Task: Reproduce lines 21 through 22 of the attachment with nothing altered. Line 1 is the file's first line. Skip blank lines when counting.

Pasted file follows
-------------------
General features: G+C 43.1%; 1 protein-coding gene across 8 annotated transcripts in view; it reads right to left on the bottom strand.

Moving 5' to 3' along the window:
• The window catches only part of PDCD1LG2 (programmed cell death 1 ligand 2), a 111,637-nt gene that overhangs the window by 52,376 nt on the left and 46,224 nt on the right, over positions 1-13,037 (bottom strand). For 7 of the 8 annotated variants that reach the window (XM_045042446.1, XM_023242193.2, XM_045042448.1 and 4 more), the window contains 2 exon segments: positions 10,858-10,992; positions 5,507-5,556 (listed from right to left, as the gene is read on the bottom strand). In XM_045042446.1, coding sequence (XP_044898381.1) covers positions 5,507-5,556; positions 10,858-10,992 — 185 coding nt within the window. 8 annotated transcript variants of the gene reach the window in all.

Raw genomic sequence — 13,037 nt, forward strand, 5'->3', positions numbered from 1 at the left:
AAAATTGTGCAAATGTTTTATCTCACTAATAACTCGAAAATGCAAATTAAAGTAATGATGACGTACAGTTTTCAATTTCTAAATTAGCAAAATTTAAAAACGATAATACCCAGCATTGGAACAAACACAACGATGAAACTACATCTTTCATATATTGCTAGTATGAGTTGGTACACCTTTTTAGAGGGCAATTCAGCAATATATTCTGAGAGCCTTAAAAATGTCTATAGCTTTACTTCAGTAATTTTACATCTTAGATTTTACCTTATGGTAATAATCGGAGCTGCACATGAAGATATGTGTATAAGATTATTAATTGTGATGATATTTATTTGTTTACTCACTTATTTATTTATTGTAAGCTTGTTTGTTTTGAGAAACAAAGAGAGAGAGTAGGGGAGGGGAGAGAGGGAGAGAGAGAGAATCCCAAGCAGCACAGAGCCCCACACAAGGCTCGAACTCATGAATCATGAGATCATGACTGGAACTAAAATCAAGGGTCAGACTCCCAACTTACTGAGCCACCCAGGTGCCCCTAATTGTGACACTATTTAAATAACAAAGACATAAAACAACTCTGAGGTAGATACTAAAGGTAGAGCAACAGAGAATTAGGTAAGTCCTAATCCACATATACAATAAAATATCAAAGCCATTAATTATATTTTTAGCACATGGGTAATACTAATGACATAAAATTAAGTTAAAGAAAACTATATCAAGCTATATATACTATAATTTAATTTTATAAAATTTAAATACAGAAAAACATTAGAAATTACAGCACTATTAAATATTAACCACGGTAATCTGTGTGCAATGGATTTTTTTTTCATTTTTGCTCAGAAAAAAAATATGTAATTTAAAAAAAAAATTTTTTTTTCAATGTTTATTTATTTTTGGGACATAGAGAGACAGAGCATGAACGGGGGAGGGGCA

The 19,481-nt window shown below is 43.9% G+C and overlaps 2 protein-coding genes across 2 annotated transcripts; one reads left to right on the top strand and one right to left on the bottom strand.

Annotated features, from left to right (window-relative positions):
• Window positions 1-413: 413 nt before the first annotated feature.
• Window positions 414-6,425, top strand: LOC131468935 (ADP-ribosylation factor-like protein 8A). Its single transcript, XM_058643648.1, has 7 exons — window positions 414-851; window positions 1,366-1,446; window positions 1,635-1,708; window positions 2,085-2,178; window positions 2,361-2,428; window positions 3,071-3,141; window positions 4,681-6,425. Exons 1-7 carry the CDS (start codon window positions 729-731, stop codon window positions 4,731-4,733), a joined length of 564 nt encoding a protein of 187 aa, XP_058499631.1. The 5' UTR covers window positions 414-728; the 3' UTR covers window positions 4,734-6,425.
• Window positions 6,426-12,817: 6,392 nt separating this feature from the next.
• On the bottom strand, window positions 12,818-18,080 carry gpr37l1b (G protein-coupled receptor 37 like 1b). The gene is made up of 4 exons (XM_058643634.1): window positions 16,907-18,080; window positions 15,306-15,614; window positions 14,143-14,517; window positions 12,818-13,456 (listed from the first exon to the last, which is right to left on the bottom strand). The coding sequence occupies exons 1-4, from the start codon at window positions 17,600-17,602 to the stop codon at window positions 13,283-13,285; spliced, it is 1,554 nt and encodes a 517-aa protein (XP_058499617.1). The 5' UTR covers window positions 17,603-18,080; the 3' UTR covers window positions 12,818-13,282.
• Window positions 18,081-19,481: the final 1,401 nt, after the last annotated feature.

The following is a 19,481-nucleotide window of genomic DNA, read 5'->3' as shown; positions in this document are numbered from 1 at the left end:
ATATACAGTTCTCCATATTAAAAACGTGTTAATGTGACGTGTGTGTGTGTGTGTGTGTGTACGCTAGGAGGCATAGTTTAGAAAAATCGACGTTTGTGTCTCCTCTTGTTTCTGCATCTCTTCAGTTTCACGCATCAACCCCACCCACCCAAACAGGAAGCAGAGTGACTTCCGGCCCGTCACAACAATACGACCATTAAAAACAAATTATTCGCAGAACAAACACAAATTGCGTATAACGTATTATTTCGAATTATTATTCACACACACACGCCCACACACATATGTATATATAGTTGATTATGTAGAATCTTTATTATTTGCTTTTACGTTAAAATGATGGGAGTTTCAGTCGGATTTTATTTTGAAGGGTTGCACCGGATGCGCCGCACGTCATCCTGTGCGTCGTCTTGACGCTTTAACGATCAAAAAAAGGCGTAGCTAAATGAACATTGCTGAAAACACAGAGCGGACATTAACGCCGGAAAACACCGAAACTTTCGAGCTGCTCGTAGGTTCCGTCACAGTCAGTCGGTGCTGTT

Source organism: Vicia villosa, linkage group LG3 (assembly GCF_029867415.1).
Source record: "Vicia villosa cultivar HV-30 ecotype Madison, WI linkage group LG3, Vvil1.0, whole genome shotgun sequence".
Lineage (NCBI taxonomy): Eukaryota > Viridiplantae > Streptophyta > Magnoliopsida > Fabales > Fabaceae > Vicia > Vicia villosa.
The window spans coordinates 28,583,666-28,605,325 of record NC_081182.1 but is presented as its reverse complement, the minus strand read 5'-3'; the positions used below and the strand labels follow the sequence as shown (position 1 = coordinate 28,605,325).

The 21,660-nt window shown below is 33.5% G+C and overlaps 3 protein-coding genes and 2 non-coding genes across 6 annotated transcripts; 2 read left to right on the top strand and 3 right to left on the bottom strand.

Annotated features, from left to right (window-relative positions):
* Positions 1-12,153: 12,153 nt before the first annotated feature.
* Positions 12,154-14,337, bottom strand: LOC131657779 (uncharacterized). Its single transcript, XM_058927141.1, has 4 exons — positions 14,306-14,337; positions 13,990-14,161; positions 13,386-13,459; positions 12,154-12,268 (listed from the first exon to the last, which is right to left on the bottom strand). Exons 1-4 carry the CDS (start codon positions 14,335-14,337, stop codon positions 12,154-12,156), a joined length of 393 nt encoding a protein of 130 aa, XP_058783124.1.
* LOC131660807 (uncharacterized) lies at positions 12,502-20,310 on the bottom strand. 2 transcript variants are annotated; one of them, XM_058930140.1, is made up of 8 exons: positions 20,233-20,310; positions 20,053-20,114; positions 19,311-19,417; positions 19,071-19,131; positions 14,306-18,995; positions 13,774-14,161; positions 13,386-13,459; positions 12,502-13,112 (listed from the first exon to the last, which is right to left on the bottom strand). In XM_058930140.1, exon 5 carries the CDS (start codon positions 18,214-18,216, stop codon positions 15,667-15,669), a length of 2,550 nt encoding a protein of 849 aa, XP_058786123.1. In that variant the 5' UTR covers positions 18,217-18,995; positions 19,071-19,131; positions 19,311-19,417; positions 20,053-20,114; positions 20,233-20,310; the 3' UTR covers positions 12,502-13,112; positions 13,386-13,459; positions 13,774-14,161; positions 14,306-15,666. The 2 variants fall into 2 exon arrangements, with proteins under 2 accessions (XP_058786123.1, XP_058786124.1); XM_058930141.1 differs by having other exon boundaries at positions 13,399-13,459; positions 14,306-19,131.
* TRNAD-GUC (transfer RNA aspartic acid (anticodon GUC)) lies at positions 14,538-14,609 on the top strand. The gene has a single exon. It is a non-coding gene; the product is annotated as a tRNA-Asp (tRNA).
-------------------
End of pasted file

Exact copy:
* Positions 1-12,153: 12,153 nt before the first annotated feature.
* Positions 12,154-14,337, bottom strand: LOC131657779 (uncharacterized). Its single transcript, XM_058927141.1, has 4 exons — positions 14,306-14,337; positions 13,990-14,161; positions 13,386-13,459; positions 12,154-12,268 (listed from the first exon to the last, which is right to left on the bottom strand). Exons 1-4 carry the CDS (start codon positions 14,335-14,337, stop codon positions 12,154-12,156), a joined length of 393 nt encoding a protein of 130 aa, XP_058783124.1.